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Testicular Cancer Treatment (PDQ®)

Patient Version
Last Modified: 12/13/2013

Stages of Testicular Cancer



After testicular cancer has been diagnosed, tests are done to find out if cancer cells have spread within the testicles or to other parts of the body.

The process used to find out if cancer has spread within the testicles or to other parts of the body is called staging. The information gathered from the staging process determines the stage of the disease. It is important to know the stage in order to plan treatment.

The following tests and procedures may be used in the staging process:

  • Chest x-ray : An x-ray of the organs and bones inside the chest. An x-ray is a type of energy beam that can go through the body and onto film, making a picture of areas inside the body.

  • CT scan (CAT scan): A procedure that makes a series of detailed pictures of areas inside the body, taken from different angles. The pictures are made by a computer linked to an x-ray machine. A dye may be injected into a vein or swallowed to help the organs or tissues show up more clearly. This procedure is also called computed tomography, computerized tomography, or computerized axial tomography.

  • PET scan (positron emission tomography scan): A procedure to find malignant tumor cells in the body. A small amount of radioactive glucose (sugar) is injected into a vein. The PET scanner rotates around the body and makes a picture of where glucose is being used in the body. Malignant tumor cells show up brighter in the picture because they are more active and take up more glucose than normal cells do.

  • MRI (magnetic resonance imaging): A procedure that uses a magnet, radio waves, and a computer to make a series of detailed pictures of areas inside the body. This procedure is also called nuclear magnetic resonance imaging (NMRI).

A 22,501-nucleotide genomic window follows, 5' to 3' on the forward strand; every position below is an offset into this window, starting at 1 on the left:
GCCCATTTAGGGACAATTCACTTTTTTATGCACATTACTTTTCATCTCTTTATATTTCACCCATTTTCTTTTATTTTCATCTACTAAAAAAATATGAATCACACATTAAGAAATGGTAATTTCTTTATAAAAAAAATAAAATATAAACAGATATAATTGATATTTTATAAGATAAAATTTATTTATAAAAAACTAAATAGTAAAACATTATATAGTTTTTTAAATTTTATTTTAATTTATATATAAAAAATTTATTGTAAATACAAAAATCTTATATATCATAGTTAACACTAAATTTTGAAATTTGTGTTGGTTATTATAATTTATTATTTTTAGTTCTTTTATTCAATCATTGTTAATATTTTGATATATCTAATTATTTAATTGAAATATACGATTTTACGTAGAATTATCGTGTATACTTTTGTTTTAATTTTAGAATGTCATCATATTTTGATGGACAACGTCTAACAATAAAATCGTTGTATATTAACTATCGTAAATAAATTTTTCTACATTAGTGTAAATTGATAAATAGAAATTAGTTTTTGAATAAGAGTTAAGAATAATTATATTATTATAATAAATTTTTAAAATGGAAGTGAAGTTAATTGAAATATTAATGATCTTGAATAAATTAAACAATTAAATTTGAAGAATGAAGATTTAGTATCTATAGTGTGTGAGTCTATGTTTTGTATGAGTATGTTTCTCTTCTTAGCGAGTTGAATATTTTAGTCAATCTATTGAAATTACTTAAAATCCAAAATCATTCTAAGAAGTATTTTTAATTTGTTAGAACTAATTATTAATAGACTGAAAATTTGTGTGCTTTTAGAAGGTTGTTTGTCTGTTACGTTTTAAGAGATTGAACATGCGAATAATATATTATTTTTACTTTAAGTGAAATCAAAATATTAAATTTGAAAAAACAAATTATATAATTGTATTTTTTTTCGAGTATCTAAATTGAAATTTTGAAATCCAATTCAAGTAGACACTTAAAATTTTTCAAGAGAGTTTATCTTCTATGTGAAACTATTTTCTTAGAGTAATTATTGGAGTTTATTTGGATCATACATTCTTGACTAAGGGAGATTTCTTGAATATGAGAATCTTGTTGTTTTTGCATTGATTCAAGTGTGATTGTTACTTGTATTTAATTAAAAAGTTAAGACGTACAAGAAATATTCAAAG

• Abdominal lymph node dissection : A surgical procedure in which lymph nodes in the abdomen are removed and a sample of tissue is checked under a microscope for signs of cancer. This procedure is also called lymphadenectomy. For patients with nonseminoma, removing the lymph nodes may help stop the spread of disease. Cancer cells in the lymph nodes of seminoma patients can be treated with radiation therapy.

  • Serum tumor marker test : A procedure in which a sample of blood is examined to measure the amounts of certain substances released into the blood by organs, tissues, or tumor cells in the body. Certain substances are linked to specific types of cancer when found in increased levels in the blood. These are called tumor markers. The following 3 tumor markers are used in staging testicular cancer:Tumor marker levels are measured again, after inguinal orchiectomy and biopsy, in order to determine the stage of the cancer. This helps to show if all of the cancer has been removed or if more treatment is needed. Tumor marker levels are also measured during follow-up as a way of checking if the cancer has come back.

There are three ways that cancer spreads in the body.

The three ways that cancer spreads in the body are:

  • Through tissue. Cancer invades the surrounding normal tissue.
  • Through the lymph system. Cancer invades the lymph system and travels through the lymph vessels to other places in the body.
  • Through the blood. Cancer invades the veins and capillaries and travels through the blood to other places in the body.

When cancer cells break away from the primary (original) tumor and travel through the lymph or blood to other places in the body, another (secondary) tumor may form. This process is called metastasis. The secondary (metastatic) tumor is the same type of cancer as the primary tumor. For example, if breast cancer spreads to the bones, the cancer cells in the bones are actually breast cancer cells. The disease is metastatic breast cancer, not bone cancer.

The following stages are used for testicular cancer:

Stage 0 (Carcinoma in Situ)

In stage 0, abnormal cells are found in the tiny tubules where the sperm cells begin to develop. These abnormal cells may become cancer and spread into nearby normal tissue. All tumor marker levels are normal. Stage 0 is also called carcinoma in situ.

Stage I

In stage I, cancer has formed. Stage I is divided into stage IA, stage IB, and stage IS and is determined after an inguinal orchiectomy is done.

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Tumor size compared to everyday objects; shows various measurements of a tumor compared to a pea, peanut, walnut, and lime
Pea, peanut, walnut, and lime show tumor sizes.

Stage II

Stage II is divided into stage IIA, stage IIB, and stage IIC and is determined after an inguinal orchiectomy is done.

Stage III

Stage III is divided into stage IIIA, stage IIIB, and stage IIIC and is determined after an inguinal orchiectomy is done.